Now that South Africa’s fragile economy is opening up again, cash-in-transit robberies are picking up. Those in the industry say it’s time for a more united fight against criminals. Graeme Raubenheimer has the full story. Courtesy #DStv403
JOHANNESBURG - Now that South Africa’s fragile economy is opening up again, cash-in-transit robberies are picking up.
Those in the industry say it’s time for a more united fight against criminals.
While the latest police crime stats show CIT robberies are down by 10 percent and the SA Banking Risk Information Centre confirms there’s been a five percent drop year-on-year, thieves are back, combing the streets.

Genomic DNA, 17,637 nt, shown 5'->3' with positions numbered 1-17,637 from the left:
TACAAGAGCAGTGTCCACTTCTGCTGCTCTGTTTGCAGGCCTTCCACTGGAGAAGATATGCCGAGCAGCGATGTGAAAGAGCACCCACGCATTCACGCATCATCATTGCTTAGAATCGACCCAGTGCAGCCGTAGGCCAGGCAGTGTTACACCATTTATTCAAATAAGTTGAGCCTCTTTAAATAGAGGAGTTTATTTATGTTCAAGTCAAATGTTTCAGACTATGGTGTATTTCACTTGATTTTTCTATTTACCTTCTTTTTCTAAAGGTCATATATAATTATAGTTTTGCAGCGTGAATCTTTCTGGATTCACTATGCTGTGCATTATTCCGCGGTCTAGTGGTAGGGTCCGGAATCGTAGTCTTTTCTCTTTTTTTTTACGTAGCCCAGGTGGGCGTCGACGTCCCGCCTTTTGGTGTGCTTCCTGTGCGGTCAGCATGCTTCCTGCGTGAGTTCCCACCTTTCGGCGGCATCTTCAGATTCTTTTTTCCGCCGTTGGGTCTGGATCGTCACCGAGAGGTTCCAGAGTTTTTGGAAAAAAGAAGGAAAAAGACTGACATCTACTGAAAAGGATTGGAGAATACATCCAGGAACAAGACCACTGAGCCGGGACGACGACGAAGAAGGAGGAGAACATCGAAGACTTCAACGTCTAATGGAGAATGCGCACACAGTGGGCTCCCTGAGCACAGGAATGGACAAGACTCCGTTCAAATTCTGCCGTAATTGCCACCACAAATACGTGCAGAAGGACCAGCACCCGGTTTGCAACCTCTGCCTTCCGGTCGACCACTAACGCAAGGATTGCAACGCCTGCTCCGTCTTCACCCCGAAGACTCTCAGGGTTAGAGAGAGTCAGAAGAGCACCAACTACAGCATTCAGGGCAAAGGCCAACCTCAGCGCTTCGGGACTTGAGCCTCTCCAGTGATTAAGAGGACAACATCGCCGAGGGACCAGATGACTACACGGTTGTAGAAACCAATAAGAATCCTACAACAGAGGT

“When the lockdown began, we saw a complete lull in the number of attacks on cash vans," said anti-crime activist Yusuf Abramjee.
"When the lockdown regulations were relaxed, we suddenly saw a dramatic increase in CIT robberies especially in Gauteng, KwaZulu-Natal and Western Cape, but Gauteng has been the hardest hit.”
Earlier this month, Fidelity confirmed three separate attempted attacks on its cash vans in three different provinces, all in the space of 30 minutes.
Grant Clark of the CIT Association for South Africa said people collecting Sassa grants are affected by CIT robberies.
“A lot of this cash is being taken to pension payouts at month-end, so if there’s a heist, that money doesn’t reach the pension payouts,” Clark said.
Clark wants to formalise the association by year-end and bring roleplayers together so they can put up one coordinated fight against South Africa’s ongoing CIT heist problem.
* eNCA reporter Graeme Raubenheimer filed this report. Watch the video above.